* single application system
       * one or few processes (e.g. one per core)
       * allocating all available memory
       * not initializing every page immediately
       * long running
      I've run scientific clusters with this sort of load.  A long running job
      sometimes failed many hours (weeks of CPU time) into a calculation.  They
      weren't initializing all of their memory immediately, and they weren't
      using calloc, so I put systems into overcommit 'never' mode.  These
      clusters run diskless and have no swap.
      However, with the current reserves, a user wishing to allocate as much
      memory as possible to one process may be prevented from using, for
      example, almost 2GB out of 32GB.
      The effect is less, but still significant when a user starts a job with
      one process per core.  I have repeatedly seen a set of processes
      requesting the same amount of memory fail because one of them could not
      allocate the amount of memory a user would expect to be able to allocate.
      For example, Message Passing Interfce (MPI) processes, one per core.  And
      it is similar for other parallel programming frameworks.
      Changing this reserve code will make the overcommit never mode more useful
      by allowing applications to allocate nearly all of the available memory.
      Also, the new admin_reserve_kbytes will be safer than the current behavior
      since the hardcoded 3% of available memory reserve can shrink to something
      useless in the case where applications have grabbed all available memory.
      * "bash: fork: Cannot allocate memory"
        The downside of the first patch-- which creates a tunable user reserve
        that is only used in overcommit 'never' mode--is that an admin can set
        it so low that a user may not be able to kill their process, even if
        they already have a shell prompt.
        Of course, a user can get in the same predicament with the current 3%
        reserve--they just have to launch processes until 3% becomes negligible.
      * root-cant-log-in problem
        The second patch, adding the tunable rootuser_reserve_pages, allows
        the admin to shoot themselves in the foot by setting it too small.  They
        can easily get the system into a state where root-can't-log-in.
        However, the new admin_reserve_kbytes will be safer than the current
        behavior since the hardcoded 3% of available memory reserve can shrink
        to something useless in the case where applications have grabbed all
        available memory.
       * Memory cgroups provide a more flexible way to limit application memory.
         Not everyone wants to set up cgroups or deal with their overhead.
       * We could create a fourth overcommit mode which provides smaller reserves.
         The size of useful reserves may be drastically different depending
         on the whether the system is embedded or enterprise.
       * Force users to initialize all of their memory or use calloc.
         Some users don't want/expect the system to overcommit when they malloc.
         Overcommit 'never' mode is for this scenario, and it should work well.
      The new user and admin reserve tunables are simple to use, with low
      overhead compared to cgroups.  The patches preserve current behavior where
      3% of memory is less than 128MB, except that the admin reserve doesn't
      shrink to an unusable size under pressure.  The code allows admins to tune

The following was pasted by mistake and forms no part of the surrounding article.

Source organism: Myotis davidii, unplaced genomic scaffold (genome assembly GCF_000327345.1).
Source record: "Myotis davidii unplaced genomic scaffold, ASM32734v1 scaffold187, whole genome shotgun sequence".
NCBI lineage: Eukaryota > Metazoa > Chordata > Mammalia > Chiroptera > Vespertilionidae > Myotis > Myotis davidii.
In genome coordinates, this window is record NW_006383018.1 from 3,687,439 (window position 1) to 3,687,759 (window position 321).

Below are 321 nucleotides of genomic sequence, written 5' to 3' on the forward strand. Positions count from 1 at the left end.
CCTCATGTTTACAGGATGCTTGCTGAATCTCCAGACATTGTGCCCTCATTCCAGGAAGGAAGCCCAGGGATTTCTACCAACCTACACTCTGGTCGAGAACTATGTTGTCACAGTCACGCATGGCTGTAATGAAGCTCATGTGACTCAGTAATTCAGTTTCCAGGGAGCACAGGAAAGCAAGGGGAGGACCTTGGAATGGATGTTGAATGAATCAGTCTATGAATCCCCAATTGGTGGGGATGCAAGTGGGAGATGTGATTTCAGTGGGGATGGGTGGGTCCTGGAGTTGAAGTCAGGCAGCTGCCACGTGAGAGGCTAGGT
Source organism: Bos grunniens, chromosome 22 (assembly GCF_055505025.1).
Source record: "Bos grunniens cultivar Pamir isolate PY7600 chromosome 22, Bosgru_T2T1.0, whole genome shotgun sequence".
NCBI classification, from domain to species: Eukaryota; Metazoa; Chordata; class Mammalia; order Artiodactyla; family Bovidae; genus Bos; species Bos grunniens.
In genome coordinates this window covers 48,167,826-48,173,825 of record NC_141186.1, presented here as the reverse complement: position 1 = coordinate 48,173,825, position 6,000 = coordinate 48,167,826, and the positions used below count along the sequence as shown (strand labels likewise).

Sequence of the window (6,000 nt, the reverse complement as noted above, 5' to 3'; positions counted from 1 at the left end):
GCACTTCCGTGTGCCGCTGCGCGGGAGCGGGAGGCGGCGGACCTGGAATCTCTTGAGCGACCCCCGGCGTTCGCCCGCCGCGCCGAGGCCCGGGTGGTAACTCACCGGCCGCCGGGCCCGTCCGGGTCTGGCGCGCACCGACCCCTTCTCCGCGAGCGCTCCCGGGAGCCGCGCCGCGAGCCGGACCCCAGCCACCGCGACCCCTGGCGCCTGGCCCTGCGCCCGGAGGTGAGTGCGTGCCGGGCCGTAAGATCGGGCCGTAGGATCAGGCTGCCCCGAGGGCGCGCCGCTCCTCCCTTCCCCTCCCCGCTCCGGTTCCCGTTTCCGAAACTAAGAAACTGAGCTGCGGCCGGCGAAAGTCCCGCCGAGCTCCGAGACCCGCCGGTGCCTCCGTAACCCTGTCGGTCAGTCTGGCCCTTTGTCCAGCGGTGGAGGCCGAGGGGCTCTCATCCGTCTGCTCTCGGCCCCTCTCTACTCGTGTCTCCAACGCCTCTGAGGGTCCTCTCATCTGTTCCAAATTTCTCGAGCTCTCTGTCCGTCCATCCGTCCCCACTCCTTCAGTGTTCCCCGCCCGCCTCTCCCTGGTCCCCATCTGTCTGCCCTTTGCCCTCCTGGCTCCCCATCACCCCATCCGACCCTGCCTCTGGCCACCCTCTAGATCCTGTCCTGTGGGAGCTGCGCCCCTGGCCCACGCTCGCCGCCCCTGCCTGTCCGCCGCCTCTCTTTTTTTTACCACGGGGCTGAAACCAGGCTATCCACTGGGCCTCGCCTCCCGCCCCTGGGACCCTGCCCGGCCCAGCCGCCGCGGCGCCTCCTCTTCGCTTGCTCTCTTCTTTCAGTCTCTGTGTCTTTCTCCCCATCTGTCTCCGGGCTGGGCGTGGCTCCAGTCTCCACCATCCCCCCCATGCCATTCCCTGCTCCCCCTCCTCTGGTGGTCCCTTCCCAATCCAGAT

for embedded and enterprise usage.
       * How is the root-cant-login problem addressed?
         What happens if admin_reserve_pages is set to 0?
         Root is free to shoot themselves in the foot by setting
         admin_reserve_kbytes too low.
         On x86_64, the minimum useful reserve is:
           8MB for overcommit 'guess'
         128MB for overcommit 'never'
         admin_reserve_pages defaults to min(3% free memory, 8MB)
         So, anyone switching to 'never' mode needs to adjust
       * How do you calculate a minimum useful reserve?
         A user or the admin needs enough memory to login and perform
         recovery operations, which includes, at a minimum:
         sshd or login + bash (or some other shell) + top (or ps, kill, etc.)
         For overcommit 'guess', we can sum resident set sizes (RSS)
         because we only need enough memory to handle what the recovery
         programs will typically use. On x86_64 this is about 8MB.
         For overcommit 'never', we can take the max of their virtual sizes (VSZ)
         and add the sum of their RSS. We use VSZ instead of RSS because mode
         forces us to ensure we can fulfill all of the requested memory allocations--
         even if the programs only use a fraction of what they ask for.
         On x86_64 this is about 128MB.
         When swap is enabled, reserves are useful even when they are as
         small as 10MB, regardless of overcommit mode.
         When both swap and overcommit are disabled, then the admin should
         tune the reserves higher to be absolutley safe. Over 230MB each
         was safest in my testing.
       * What happens if user_reserve_pages is set to 0?
         Note, this only affects overcomitt 'never' mode.
         Then a user will be able to allocate all available memory minus
         However, they will easily see a message such as:
         "bash: fork: Cannot allocate memory"
         And they won't be able to recover/kill their application.
         The admin should be able to recover the system if
         admin_reserve_kbytes is set appropriately.
       * What's the difference between overcommit 'guess' and 'never'?
         "Guess" allows an allocation if there are enough free + reclaimable
         pages. It has a hardcoded 3% of free pages reserved for root.
         "Never" allows an allocation if there is enough swap + a configurable